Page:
America’s athletes increasingly emulated disciplined laborers. Winning contests and setting records required maximum output that, in turn, necessitated intensive preparation at a pace and intensity reminiscent of the assembly line. The athlete essentially became a producer of performances and records. Efforts to this end were directed by a trainer or coach (the equivalent of the foreman/supervisor) whose goal was to improve the performance of athletes.668 The assembly-line methods applied to the game of college football led historian Arnold Toynbee to comment that “Anglo-Saxon football was not a game at all. It was the Industrial System celebrating a triumph over its vanquished antidote. Sport, by masquerading in its guise.”669 Sports heroes were idolized by the public in the same context as heroic laborers. Mark Twain noted that both river boat pilots and athletes were made into heroes not only for their power, authority, and glamour, but also for pride in their jobs and their salaries.670

Thus did the work ethic divert sport from the model of amateurism. By the late nineteenth century, coaching had become a paid profession, and talented athletes gained the option of being paid to play sports. There had been early instances of paid athletes in the sports of boxing and horseracing. In 1869 the Cincinnati Red Stockings became the first salaried Major League Baseball team—although some ballplayers had been compensated prior to then. An increasing number of sports careers were made available to athletes who demonstrated the requisite skills. In the first half of the twentieth century, football, basketball, and hockey formed professional leagues with salaried athletes placed under contract. The athlete became a new type of worker who sold his labor power to entertain the general public. Moreover, the work-oriented mentality of paid athletes and coaches gradually infiltrated amateur sports (see chapter 1 l).‘571

The modern Olympic movement attempted to maintain a spirit of amateurism, and Olympic athletes adhered to this principle for a while. Through the early years of the games and into the 19303, the typical Olympian participated in his or her sport as an avocation. Medal-winning swimmer and film actor Johnny Weissmuller epitomized the rather carefree spirit of the era. He would begin training for his event about two weeks before a meet. Elizabeth Robinson, who ran for the American team in the 1928 Olympics, normally trained only three days a week. She won her Olympic medal in the fourth track meet in which she had ever competed. Jean Shirley, who won a gold medal in the high jump at the 1932 Olympics, had never participated in a national meet until she qualified for the games. Olympic athletes of that era were amateurs not only in their approach to training, but in the sense that many of them held full-time jobs to support themselves while they trained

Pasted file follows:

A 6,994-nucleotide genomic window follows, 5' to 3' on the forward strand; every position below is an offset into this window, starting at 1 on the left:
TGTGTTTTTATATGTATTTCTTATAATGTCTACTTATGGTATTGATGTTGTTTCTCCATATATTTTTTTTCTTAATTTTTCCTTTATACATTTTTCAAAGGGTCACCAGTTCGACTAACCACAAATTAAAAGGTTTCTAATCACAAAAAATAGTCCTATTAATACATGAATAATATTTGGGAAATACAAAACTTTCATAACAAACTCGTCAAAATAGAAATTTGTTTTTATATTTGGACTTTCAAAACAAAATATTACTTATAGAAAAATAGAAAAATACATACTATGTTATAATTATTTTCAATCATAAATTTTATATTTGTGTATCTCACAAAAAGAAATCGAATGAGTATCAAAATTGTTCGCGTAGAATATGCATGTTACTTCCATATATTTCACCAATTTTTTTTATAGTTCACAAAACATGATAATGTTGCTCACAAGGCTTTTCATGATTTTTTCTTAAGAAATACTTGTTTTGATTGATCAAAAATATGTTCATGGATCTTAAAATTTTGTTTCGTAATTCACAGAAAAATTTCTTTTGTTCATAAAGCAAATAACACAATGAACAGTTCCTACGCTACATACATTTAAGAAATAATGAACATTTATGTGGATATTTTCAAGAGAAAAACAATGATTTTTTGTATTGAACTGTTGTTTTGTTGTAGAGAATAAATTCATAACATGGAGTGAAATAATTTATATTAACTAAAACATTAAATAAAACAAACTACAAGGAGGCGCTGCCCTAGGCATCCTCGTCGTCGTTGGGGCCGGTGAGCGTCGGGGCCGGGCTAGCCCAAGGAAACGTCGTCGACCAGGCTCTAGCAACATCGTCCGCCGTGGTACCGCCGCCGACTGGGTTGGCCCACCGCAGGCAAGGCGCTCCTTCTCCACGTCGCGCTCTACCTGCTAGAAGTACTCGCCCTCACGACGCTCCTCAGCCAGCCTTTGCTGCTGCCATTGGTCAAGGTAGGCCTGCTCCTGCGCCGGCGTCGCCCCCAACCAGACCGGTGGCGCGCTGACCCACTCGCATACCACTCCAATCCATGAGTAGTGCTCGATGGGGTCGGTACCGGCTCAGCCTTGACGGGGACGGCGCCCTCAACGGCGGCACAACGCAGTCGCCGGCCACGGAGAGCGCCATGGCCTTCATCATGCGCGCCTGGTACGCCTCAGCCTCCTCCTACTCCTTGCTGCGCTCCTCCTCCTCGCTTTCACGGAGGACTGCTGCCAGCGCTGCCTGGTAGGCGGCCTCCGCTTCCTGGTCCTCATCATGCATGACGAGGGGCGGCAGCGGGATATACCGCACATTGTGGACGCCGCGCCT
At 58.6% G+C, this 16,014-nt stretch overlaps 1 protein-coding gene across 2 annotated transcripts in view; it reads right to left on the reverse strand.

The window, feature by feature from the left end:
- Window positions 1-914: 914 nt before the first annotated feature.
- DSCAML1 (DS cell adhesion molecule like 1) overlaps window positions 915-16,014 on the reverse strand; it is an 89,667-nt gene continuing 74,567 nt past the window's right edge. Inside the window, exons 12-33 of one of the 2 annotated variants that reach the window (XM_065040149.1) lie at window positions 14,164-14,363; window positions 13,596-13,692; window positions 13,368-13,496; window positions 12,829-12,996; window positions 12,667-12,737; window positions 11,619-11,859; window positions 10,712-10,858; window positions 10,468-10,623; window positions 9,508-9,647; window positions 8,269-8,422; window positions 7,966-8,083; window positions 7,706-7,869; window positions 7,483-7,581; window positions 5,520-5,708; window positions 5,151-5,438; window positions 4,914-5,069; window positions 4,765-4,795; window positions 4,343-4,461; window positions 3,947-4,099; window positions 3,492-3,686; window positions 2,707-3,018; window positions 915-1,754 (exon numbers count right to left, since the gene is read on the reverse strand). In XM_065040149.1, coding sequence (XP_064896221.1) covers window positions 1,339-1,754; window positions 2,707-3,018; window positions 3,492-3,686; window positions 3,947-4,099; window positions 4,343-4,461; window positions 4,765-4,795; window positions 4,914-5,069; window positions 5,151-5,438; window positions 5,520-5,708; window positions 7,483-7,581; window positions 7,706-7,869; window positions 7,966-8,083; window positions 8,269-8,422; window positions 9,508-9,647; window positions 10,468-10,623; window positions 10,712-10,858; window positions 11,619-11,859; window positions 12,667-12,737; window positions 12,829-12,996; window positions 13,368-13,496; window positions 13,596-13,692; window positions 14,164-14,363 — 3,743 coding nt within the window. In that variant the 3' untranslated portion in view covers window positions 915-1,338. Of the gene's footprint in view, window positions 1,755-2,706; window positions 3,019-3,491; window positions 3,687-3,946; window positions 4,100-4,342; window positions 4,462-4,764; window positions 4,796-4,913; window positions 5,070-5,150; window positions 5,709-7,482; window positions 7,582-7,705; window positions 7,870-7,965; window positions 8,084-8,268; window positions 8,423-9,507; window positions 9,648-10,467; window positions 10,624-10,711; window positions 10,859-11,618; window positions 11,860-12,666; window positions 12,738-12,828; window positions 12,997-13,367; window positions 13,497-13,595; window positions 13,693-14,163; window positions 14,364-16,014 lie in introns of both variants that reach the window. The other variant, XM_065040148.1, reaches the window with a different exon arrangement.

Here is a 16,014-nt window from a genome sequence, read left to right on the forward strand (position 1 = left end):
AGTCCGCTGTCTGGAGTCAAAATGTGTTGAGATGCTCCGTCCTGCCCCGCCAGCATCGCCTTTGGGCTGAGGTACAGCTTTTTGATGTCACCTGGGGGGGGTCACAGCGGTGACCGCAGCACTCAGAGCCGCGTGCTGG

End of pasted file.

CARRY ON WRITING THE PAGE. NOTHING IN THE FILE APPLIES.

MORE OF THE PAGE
This amateurish approach to training was soon to change. Elements within the American Olympic movement pushed coaches and athletes toward a more disciplined model following the poor showing of the American team in the 1924 Paris games. It was ironic that some of the critics subsequently charged the 1928 Olympic team with being over- coached and over-trained. However, Americans convinced themselves a more work-like approach to training was the key to improving performance. The new emphasis was evident in the escalating training regimen of Olympic swimmers over the following decades. Sixteen-year-old Cathy Ferguson, a gold medal winner at the 1964 games, was swimming [2,000 to 16,000 meters (seven to ten miles) a day. John Nabor, a 1976 gold medal winner, recalled that most trainers by then had established four hours of training a day as the minimum for competitive swimmers.674

Sport was becoming a full-time occupation.

Steven J. Overman, The Protestant Ethic and the Spirit of Sport
Notes: Page 207


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What is most important – and true – about each perspective, especially those you disagree with? Taking all this into account, what is an important element of the highest nature or form of Sports?